Does Obama Really Need a VP?

This piece, admittedly by a right-winger, claims Barack Obama is toying with the media and clearly intends to choose Hillary Rodham Clinton as his VP.

I don’t think so. She’s obviously his best choice from one standpoint — her electoral prowess — and the worst from many others.  After all, she declared John McCain was a more plausible president than Obama. That and many other quotes denigrating Obama’s experience will already be used against him, but coming from the mouth of his VP candidate? Deadly.  What many of us suspect about Obama, that he’s not quite ready for the job of president, she has said explicitly.  So has her husband.

But I cite the post mainly because it illustrates how much of a pickle Obama is in with respect to choosing his VP nominee.  Nobody helps him. Everybody hurts him.  He’d be better off running alone.  To quote from the blogger, Patrick Ruffini:

Just look at the other names on the short list:

  • Joe Biden‘s mouth is a constant source of embarassment. And how would the PUMAs take to a failed second-tier candidate leapfrogging someone with 18 million votes?
  • Evan Bayh has been vetoed by the netroots
  • Kathleen Sebelius would be a clear and direct affront to the PUMAs, much more so even than Biden. The first woman VP/President — and one you’ve never heard of — would increase the sense of Clintonian alienation.
  • Tim Kaine. Hahahahahahahahahaha
  • Wesley Clark would provide the military experience Obama needs, but his comments about McCain’s service are a problem.
  • Chris Dodd is a crook.

What if he didn’t pick anyone?  If he’s elected and then dies in office, the Speaker of the House, presumably Nancy Pelosi, would be perfectly acceptable to Democrats.  Even the PUMAs (which used to mean Party Unity My Ass, and now means People United Means Action) would probably grant Pelosi is acceptable.

Is there a constitutional problem with leaving the VP slot vacant?  Undoubtedly.  So what if Obama picked a literal nonentity. Say, the winner of a lottery, or perhaps a special political edition of Jeopardy! The winner would have to swear that in the event of Obama’s demise, he or she would immediately resign, stepping aside for the Speaker.

Of course, Obama could short-circuit all this and just nominate Pelosi for the vice-presidency.  Her political style is more suited to a VP campaign.  She’s a shin-kicking ear-biter, and she’s obviously totally unimpressed by the McCain mystique.

But since what I’m proposing is probably too absurd, my guess is Obama will pick Joe Biden.  He’s much more than a “failed second-tier candidate.” He’s a sherpa for an inexperienced president. He’s instantly credible in all the ways Obama is not yet.  Evan Bayh has the next-best chance, but Obama would have to stand up to a lot of criticism from the left netroots, where he’s described with language such as “fucking worthless to the progressive cause.” Not a lot of wiggle room there.  After watching Gov. Kaine on Charlie Rose a few weeks ago, I was nonplussed as to how he ever got on the short list.  If he’s a rising star, it’s going to be a slow rise. It would almost be unfair to subject him to national attention at this point in his career.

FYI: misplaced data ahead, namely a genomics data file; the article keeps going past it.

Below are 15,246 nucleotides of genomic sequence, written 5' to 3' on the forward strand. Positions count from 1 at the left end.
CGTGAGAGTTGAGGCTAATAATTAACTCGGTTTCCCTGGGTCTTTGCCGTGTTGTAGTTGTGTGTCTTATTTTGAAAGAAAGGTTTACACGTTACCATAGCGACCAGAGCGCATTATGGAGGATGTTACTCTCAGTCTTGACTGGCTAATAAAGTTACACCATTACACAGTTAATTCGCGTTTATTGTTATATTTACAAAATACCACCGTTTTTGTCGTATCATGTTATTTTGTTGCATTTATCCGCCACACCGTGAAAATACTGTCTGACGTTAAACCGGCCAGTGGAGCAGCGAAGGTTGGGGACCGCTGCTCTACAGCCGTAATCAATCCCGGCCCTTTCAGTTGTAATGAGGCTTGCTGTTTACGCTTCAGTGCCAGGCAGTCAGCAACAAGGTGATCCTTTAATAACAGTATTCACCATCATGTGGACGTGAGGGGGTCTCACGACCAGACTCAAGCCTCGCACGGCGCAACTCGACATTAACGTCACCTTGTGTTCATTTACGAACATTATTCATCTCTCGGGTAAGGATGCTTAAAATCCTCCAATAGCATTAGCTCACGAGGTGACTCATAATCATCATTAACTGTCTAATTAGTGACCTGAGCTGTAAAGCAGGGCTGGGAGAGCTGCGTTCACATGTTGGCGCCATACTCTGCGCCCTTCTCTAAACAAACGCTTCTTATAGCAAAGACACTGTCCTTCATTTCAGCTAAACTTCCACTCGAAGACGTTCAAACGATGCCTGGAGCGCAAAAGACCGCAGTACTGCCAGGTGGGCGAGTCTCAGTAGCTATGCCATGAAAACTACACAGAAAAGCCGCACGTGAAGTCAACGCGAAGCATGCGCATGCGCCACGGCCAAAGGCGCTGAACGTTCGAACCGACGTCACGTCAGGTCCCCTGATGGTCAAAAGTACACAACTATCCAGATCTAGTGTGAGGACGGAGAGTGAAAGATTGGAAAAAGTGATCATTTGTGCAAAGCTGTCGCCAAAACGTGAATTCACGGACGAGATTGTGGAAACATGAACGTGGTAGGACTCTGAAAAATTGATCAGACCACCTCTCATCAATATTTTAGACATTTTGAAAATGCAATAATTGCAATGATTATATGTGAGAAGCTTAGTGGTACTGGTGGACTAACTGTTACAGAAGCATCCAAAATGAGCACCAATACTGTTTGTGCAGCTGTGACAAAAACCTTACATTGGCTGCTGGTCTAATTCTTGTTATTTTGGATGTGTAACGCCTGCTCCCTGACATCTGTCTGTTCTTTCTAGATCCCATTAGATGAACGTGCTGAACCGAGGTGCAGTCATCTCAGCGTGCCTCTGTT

The blood is thinning in the political ranks of both parties.  The VP sweepstakes illustrate that perfectly.

Gore Back At Number One Observatory Circle?

Fate

Fate

Somehow, this story reminds me of “The Postman Always Rings Twice.”

I mean, if Obama/Gore battles it out with McCain/? to a near draw and it comes down to…oh…Tennessee?  And he loses again?  I wonder if that’s crossing his mind.

Or maybe it goes the other way.  Maybe he was fated to be President.  Could the possibility tempt him?

For most observers, the idea of Gore as Obama’s VP would mean he’s in charge of the climate.

Yes, at first blush another Vice Presidency would be beneath Gore. But Obama has no huge emotional investment in either energy/environment/climate change or science & technology, and Gore cares about them passionately. Obama could give him primary authority in those areas without having a full “co-Presidency.” It’s hard to see how Gore does more for what he cares about from the outside.

But Gore might see it as a route back to winning what he thought he already won.

I wonder if Gore’s 10-year challenge to sever electricity from fossil fuels will help or hurt him?  Suddenly, the Republicans have an incentive to run the numbers on his idea.  It won’t be hard to make it look very expensive.  And what if Obama/Gore wins, serves eight years, and the US is falling short (as it surely will, since Gore’s goal is impossible)?